Then I “woke up”. I started my working life in management and organisational development: I have been involved in team-working for the past twenty years, working in teams myself, and conducting training and consultancy on it. There was nothing “wrong” with the three points on the board, but I had never conceptualised the issue to myself in that way, and I saw no particular advantage in doing so. They did not even represent a particular school of theory, which could be contrasted with other perspectives. They seemed to represent the outcome of the text-book author’s search for three simple headings under which to organise his required thousand words on team-working. But for these students, this was now the definitive knowledge on the subject, to which their experience had to be subordinated ... As M. said afterwards, it was what they were expected to “know” ...

And five years later, with a similar group of students...

‘I have just been to observe H. She was teaching a class on “key skills” on “communication”. The requirement to be addressed was “conducting a discussion”. After some discussion in the class [note that], and a word-shower exercise (apparently “brainstorm” is no longer PC) she embarked on a “show and tell” exercise. This was interesting in its own right, but it was meant (and, I suppose, did) to provide “evidence” that they could “discuss”. They then had to write this up in as part of a portfolio for assessment. There was no problem with H's competence at all, but she was lumbered with a stupid syllabus, and I asked myself—and her—where the learning was in all this. The students had amply demonstrated their ability to “discuss” in the first part of the session, whether or not they had come up with the approved answers, but that somehow did not count. We have reached the situation where self-evident skills have been devalued to the point that they do not count until someone has “assessed” them.’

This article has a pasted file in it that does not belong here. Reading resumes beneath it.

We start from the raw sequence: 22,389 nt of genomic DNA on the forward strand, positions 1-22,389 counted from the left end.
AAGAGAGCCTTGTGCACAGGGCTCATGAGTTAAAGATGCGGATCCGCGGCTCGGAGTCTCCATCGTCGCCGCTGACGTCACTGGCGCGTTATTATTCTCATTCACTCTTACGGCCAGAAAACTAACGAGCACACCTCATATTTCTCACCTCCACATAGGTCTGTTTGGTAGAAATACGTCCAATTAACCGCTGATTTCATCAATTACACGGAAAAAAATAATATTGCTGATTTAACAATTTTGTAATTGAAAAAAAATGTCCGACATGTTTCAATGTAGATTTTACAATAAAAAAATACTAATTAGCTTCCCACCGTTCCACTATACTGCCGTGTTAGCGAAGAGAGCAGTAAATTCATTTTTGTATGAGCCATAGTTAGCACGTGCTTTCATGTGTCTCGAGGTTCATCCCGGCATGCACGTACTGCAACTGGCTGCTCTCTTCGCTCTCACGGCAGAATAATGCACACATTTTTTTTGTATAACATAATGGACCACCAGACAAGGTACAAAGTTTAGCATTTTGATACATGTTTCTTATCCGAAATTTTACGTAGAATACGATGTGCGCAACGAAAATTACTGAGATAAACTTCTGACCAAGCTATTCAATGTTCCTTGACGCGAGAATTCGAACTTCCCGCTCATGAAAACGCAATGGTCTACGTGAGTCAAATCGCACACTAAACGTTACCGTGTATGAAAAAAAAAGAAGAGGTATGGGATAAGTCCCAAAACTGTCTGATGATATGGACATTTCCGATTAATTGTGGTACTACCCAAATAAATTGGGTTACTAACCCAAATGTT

In both cases—and it is easy to multiply examples—the left-hand column has been elevated to the only kind of knowledge which matters. No wonder the students play "surface learning" games.

But this is not merely a tirade against conventional educational wisdom (see the "heterodoxy" section for that kind of thing). It is a real problem.

See "Heterodoxy: against formal education"

So:

If you are in a formal educational setting, and

if you are subject to a rigorous and sceptical regime of inspection and quality assurance and hence "objectivity"

Then how do you assess performance with no permanent product?

Answer: you fall back on the readily-assessable. Knowledge (left-hand column knowledge).

One of the courses I teach on is at Master's level. All the modules within the course are assessed at that level—except one. A couple of years ago, a professional body conducted an evaluation of the course for its formal endorsement. Keen to raise the status of the profession, they wanted everything at "M" (Master's) level. They wanted to know why this module was at "Level 3" (the final undergraduate level, below Master's).

My answer was that I did not know how to assess "Teaching in Practice" at that level. Master's level implies a degree of expertise, rather than mere competence or proficiency. But this was a course of teacher training: most of the participants were just starting out on teaching. Assessing them on the so-called "scholarship of teaching" was no problem. It was about what they knew about teaching. But if we were to assess them at the same level on their practice, there would be no chance until they had practised for at least five years (and exhibited a "flair"—whatever that is— for it). We could assess them unproblematically on writing about it, but actually doing it? The argument was grudgingly accepted.

But a few years on, the university has surreptitiously sneaked a "practical", allegedly Master's level module into a new degree. Those responsible claim that nowadays all credit on Master's degree has to be at a post-graduate level. Credit, perhaps, but not the skill which is is supposed to evidence. Presumably one is being awarded credit for being able write very well and eruditely about why one's actual practice is rubbish.

(I am wilfully ignoring the "competence-based training" issue here, which maintains that it is possible to specify and list these "higher-level" competences at a purely practical level. My argument with that is that its reductionism has no way of allowing for context, and higher-level performance always has to take context into account. The use of terms such as "appropriate" does not get round the problem.)

See the paper on "expertise"

Where is this taking us?